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Everyone’s a Gaper Somewhere Else

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Anywhere humans tread, the relationship between local and visitor can get downright acidic. I remember chuckling uncomfortably when I first heard the unkind sentiment, “Why is it called tourist season if we can’t shoot ‘em?” Tahoe locals are known to call out as they zoom by wide-eyed tourists on a snowboard, mountain bike, or car, “Outta the way, gaper!”*

Perhaps it’s xenophobia, an irrational fear of people who are different. Or frustration that one’s late to work and the guy driving 10 miles-per-hour, swerving as he gazes at Lake Tahoe, is severely hampering one’s progress. At its base, I think it’s a need to feel one belongs to a certain group, to which other people can’t or don’t.

Any way you look at it, it serves little purpose other than to generate tension and nastiness. To see a visitor as an outsider negates the biological drive to explore new places. Imagine plopping a mountaineer into a cypress swamp, with the vague direction to avoid the crocs and water moccasins. Who’s the gaper now?

I just visited Kaua’i, Hawai’i, for the first time. Less than two hours after stepping off the plane, I was in Hanalei Bay, frolicking in the warm water, gazing up at sculpted mountains. Although I was definitely a gaper, I felt an immediate and indisputable connection.

It was xenophobia’s antidote: topophilia, a Greek term which literally means “love of place.”

While on the island, I realized a lifelong dream of riding waves on a surfboard. A tanned local named David, who looked part native, part Chinese, and part lord-knows-what-else, was my first teacher. His main teaching methodology was, “It’s easy. Just breathe.”

He commented that Tahoe is probably a lot like Kaua’i, full of tourists coming to visit an incredible landscape. I agreed and asked about the local versus visitor mentality. “I’ve known people for two weeks that belonged here more than a person whose family is third generation,” he said.

The term “‘gaper” is nearly a compliment. It means someone is taking the time to stand still, gaping about, awash in awe of such a beautiful place.

This month, a new Moonshine writer explores what a mountain would say, if a mountain could write and tell us all to slow down.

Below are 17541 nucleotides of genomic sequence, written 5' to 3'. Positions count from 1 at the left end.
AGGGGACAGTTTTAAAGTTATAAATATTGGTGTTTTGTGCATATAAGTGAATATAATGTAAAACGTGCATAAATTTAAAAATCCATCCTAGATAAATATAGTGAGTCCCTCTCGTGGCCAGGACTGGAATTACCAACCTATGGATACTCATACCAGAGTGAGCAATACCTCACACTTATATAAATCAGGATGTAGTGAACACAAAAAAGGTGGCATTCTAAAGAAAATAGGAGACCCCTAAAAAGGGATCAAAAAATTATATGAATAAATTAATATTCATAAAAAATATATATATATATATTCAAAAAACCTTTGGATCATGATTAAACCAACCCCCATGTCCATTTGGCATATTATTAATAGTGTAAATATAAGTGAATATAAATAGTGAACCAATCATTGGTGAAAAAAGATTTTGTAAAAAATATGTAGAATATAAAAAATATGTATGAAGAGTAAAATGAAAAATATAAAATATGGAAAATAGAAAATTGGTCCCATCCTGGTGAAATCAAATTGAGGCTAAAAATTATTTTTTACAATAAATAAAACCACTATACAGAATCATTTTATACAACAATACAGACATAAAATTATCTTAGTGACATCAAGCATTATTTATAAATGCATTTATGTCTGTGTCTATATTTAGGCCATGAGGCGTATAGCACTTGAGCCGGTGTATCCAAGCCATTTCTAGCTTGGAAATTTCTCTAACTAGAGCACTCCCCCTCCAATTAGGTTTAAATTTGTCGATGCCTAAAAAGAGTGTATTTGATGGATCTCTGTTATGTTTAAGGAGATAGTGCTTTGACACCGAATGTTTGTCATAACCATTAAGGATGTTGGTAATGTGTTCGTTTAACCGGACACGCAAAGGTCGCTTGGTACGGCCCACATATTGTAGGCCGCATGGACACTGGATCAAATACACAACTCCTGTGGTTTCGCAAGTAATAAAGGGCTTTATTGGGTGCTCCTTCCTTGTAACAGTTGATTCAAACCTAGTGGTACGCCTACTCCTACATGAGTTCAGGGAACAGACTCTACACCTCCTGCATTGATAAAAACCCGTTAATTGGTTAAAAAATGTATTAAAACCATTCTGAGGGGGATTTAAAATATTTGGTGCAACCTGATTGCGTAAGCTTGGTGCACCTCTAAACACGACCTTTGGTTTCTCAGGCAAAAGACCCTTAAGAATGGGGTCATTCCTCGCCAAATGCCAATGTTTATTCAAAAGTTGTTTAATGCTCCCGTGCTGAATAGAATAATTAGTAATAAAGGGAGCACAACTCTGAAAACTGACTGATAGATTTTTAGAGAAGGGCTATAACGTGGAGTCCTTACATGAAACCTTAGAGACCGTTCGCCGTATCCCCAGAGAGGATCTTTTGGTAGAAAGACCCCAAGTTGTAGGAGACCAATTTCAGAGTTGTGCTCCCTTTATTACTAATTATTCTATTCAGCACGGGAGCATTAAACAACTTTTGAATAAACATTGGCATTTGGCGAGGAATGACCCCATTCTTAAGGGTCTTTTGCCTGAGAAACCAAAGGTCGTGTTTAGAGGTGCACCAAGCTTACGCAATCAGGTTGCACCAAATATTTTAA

Mayumi Elegado

* Longtime Tahoe locals will remember the term “turkeys.” See Tim Hauserman’s column, “Growing Up in Tahoe.”

 
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Reader comments so far...

-Rt... (not verified)
I feel you're blending two terms together in this article. Tourist does mean gaper and vice versa. One can be a local and still be a gaper and yes, the local getting out to see the world becomes the tourist. For all intensive purposes, the gaper is typically one who is conducting themselves like a moron. Let's use your surf lesson as an example. Sure, go out and learn a new sport, take a lesson and pat yourself on the back when you ride a wave in. Be the tourist and enjoy your vacation! Now, go sit in the ocean on a board and ask the locals how to surf and get in their way not knowing what's going. Now you're the gaper! It's unfortunate that the term has such a broad, misunderstood, and negative definition. Typically, it's used as a displacement or defense mechanism. It's often easier to take out one's frustration with crude remarks instead of helping others become part of the team or community. Look before you leap! We should learn about places, cultures, and behaviors before venturing off. Help other people when at home, correct the wrongs in an appropriate manner and try to promote positive vibes. Those who visit your home will do it right next time and probably pass it on eliminating the gapers! :-)

Doug Fischer (not verified)
I agree wholeheartedly with the reader comment. It's not necessarily all tourists that locals dislike; it's the inconsiderate ones who treat our home as if it were their own personal fantasy land. Plus it's not just that inconsiderate tourists, a.k.a. gapers, are annoying (which they are). Quite often they also create dangerous situations on the ski slopes and on our roadways. Maybe you recall the incident last summer when a local boy was struck by a gaper while crossing the street in a crosswalk. He spent the rest of his summer in the intensive care unit and thankfully has since made a full recovery. You might also recall the local couple that was struck and killed by a drunken tourist in Incline Village. It's not OK to be inconsiderate to the point that you create hazardous situations for those around you. Most locals could care less if some tourist wears their ski boots into the store - it's just a laugh to us - but when they put us, our friends, and our families in danger, all the while acting like they own the place and are doing no wrong, good local folks rightfully take serious offense. Honestly, I can't really imagine this article's author getting rear ended by some tourist and thinking to herself "Oh well, we're all gapers somewhere else." Yeah, right. Sure, some tourists are respectful of the land and the people here, but those who aren't (and there's a lot) are infuriating and dangerous. It would be nice if all the local papers would quit publishing pro-tourist articles just to keep their tourist-based business sponsors happy. Instead, what if a tourist picked up the local paper and found a list of things they could do to keep from being a hazard to our hard working locals? Wouldn't that be something?

Chris Werfel (not verified)
I agree with the reader's comments here. I'd like to think of all the folks that needlessly purchase a huge, status symbol gas hog SUV as GAPERs: Grossly Arrogant People Environmentally Ruining Society.

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December 13, 2018